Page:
How to use a Bluetooth headset with DSL-N

Forum: DSL-N
Topic: How to use a Bluetooth headset with DSL-N
started by: Juanito

Posted by Juanito on April 27 2007,10:41
There are a couple of ways to get a Bluetooth headset working with DSL-N - one uses an alsa module, snd-bt-sco and the other uses an alsa plug-in, plugz. I managed to compile both of the solutions but, so far, only the btsco works for me.

Most of the material is covered in < this > how-to for DSL, but since there are a few small differences between that and DSL-N, some of it is repeated here.

Two extensions are required, bluez-utils.dsl and alsa_btsco.dsl - both found < here >. The bluez-utils extension should be loaded first since the pin file and hci-usb driver will be overwritten. Once the extensions are loaded, you can remove any sound modules (except soundcore) that might be there and then load the headset driver:

Code Sample
# su dsl mydsl-load /path-to-file/bluez-utils.dsl
# su dsl mydsl-load /path-to-file/alsa_btsco.dsl
# rmmod -f snd_mixer_oss
# rmmod -f snd          
# modprobe snd-bt-sco
# lsmod
snd_bt_sco             13984  0
snd_pcm_oss            48420  0
snd_mixer_oss          18304  1 snd_pcm_oss
snd_pcm                81540  2 snd_bt_sco,snd_pcm_oss
snd_timer              23556  1 snd_pcm
snd_page_alloc         13060  2 snd_bt_sco,snd_pcm
snd_hwdep              10884  1 snd_bt_sco
snd                    46052  6 snd_bt_sco,snd_pcm_oss,snd_mixer_oss,snd_pcm,snd_timer,snd_hwdep
soundcore              11104  1 snd

Next bring up the Bluetooth interface, pair with your headset and bind the Bluetooth headset channel to rfcomm:

Code Sample
# modprobe hci_usb
# modprobe l2cap
# modprobe rfcomm
# modprobe sco
# modprobe bnep
# lsmod
bnep                   19840  0
sco                    18688  0
rfcomm                 39832  0
l2cap                  28416  6 bnep,rfcomm
hci_usb                16776  2
bluetooth              48900  9 bnep,sco,rfcomm,l2cap,hci_usb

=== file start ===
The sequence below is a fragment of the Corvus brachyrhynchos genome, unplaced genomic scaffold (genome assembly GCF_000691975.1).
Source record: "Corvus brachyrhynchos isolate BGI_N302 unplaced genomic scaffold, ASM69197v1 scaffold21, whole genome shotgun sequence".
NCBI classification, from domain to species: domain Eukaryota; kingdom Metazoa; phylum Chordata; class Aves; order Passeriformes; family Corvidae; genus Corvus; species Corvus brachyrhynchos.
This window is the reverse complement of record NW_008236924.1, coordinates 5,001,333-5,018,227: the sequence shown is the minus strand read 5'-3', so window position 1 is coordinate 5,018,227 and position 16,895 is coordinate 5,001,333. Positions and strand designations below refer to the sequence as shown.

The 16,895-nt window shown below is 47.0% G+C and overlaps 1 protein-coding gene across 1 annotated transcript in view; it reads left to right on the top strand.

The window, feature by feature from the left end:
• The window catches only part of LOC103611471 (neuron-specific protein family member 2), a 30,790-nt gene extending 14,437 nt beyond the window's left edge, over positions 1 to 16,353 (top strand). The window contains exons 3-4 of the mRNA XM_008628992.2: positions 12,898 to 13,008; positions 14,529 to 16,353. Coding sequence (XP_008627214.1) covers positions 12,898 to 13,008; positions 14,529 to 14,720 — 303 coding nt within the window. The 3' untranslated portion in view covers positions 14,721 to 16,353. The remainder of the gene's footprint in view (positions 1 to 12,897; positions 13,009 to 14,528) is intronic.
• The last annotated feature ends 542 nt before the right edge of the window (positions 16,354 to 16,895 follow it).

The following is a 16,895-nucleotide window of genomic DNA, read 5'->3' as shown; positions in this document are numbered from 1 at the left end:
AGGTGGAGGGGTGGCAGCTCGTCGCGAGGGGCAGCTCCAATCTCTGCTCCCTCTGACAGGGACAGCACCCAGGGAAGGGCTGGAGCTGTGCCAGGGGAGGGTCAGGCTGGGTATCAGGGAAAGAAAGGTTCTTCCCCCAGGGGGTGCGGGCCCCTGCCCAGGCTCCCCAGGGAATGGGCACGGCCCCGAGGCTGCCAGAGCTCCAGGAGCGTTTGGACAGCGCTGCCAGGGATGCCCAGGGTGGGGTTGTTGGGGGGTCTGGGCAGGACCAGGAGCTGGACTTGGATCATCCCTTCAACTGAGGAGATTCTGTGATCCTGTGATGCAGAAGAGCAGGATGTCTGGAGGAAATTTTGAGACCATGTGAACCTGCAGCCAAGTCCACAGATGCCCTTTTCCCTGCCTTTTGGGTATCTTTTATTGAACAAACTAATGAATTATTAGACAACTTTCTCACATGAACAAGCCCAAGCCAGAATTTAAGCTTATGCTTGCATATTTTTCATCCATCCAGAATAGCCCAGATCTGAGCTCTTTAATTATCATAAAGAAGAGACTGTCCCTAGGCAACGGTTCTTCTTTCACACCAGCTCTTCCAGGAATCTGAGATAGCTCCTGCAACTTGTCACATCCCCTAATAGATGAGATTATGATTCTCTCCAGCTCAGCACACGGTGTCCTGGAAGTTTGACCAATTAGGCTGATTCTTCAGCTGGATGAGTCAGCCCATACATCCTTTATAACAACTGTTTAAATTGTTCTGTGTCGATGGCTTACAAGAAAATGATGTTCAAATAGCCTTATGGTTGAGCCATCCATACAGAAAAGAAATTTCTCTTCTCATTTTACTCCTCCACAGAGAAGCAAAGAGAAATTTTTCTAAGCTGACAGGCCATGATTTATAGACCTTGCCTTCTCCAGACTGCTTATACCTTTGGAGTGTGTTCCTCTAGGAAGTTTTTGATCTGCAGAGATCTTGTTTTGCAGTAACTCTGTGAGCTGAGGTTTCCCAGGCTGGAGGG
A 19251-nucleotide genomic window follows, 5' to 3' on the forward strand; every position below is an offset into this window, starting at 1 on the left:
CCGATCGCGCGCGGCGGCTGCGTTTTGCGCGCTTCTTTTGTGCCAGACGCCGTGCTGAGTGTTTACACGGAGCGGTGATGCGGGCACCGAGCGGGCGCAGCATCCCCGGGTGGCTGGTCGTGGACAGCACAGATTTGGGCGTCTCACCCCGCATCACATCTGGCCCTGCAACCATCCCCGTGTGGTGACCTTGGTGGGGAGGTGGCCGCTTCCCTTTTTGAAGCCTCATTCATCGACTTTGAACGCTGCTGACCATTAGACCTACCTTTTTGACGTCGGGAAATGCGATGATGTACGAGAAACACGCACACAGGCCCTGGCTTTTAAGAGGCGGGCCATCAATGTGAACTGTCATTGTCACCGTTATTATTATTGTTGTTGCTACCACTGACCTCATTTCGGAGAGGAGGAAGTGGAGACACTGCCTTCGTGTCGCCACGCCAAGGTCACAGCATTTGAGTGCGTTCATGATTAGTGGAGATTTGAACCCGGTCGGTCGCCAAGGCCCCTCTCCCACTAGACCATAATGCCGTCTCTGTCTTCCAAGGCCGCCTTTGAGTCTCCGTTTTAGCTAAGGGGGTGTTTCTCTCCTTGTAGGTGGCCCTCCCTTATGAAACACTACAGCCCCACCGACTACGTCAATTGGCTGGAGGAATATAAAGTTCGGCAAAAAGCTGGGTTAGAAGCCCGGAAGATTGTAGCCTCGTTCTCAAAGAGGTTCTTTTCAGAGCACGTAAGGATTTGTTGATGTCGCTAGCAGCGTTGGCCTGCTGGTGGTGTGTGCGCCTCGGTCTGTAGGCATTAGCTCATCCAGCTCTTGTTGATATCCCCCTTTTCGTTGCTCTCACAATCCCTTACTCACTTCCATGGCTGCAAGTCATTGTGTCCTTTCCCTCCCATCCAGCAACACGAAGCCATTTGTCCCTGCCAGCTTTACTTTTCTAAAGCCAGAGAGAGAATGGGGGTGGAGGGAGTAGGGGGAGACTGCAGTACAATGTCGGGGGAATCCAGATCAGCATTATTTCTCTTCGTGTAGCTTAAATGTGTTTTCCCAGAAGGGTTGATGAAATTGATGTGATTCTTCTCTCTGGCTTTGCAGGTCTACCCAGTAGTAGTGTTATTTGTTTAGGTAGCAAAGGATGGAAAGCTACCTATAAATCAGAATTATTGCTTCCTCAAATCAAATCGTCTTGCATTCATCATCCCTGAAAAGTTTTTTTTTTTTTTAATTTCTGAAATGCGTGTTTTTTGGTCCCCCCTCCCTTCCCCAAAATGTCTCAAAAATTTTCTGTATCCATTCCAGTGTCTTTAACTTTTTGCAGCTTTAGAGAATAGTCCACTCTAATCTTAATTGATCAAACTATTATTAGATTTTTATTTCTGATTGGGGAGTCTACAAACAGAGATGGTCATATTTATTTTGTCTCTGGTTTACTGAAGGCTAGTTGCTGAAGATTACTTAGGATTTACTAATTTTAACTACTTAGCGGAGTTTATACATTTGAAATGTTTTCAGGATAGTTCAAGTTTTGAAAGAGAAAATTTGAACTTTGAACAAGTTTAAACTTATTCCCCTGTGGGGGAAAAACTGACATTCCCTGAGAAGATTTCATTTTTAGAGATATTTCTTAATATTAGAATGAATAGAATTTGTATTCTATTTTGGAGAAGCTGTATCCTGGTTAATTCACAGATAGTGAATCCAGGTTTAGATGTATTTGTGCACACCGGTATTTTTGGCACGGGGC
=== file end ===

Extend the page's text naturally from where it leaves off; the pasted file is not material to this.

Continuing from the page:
# hciconfig hci0 up
# hcitool cc 00:12:EE:A6:1D:F4 [use your bt address here]
# hcitool auth 00:12:EE:A6:1D:F4
# sdptool add --channel=1 HS [use your headset channel number here]
Headset service registered
# rfcomm bind 1 00:0A:D9:E8:4A:65 1 [bind rfcomm1 to channel 1]
# mknod -m 666 /dev/rfcomm1 c 216 1

If that went OK, then you are ready to start using the headset. Note that, once connected, the headset daemon will tie up the terminal window so you will need to open a second one to send commands to it.

Code Sample
# hciconfig hci0 voice 0x0040
# btsco 00:12:EE:A6:1D:F4 1 [enter your bt address and headset channel number]
Device is 0:0
Voice setting: 0x0040
RFCOMM channel connected
SCO audio channel connected (handle 50, mtu 64)
Setting sco fd
Done setting sco fd
Sending up speaker change 6
[changes made in alsamixer are echoed here]
speaker volume: 6 mic volume: 2
speaker volume: 6 mic volume: 3
speaker volume: 6 mic volume: 4
speaker volume: 6 mic volume: 5
speaker volume: 6 mic volume: 6
speaker volume: 6 mic volume: 7
speaker volume: 6 mic volume: 8
speaker volume: 7 mic volume: 8
speaker volume: 8 mic volume: 8
[use <ctrl-c> once finished]

Note that I sometimes had to issue the btsco command several times before the headset would connect properly. In a second terminal window you can use alsamixer to adjust the sound/microphone volume and to un-mute loopback to test the headset. You can also play mp3 files to test the headset, both oss and alsa sound work:

Code Sample
# mplayer -ao oss /path-to-file/music.mp3
# mplayer -ao alsa /path-to-file/music.mp3

I didn't get chance to test this with Skype, but the DSL version works with Skype so I believe this version should also work.

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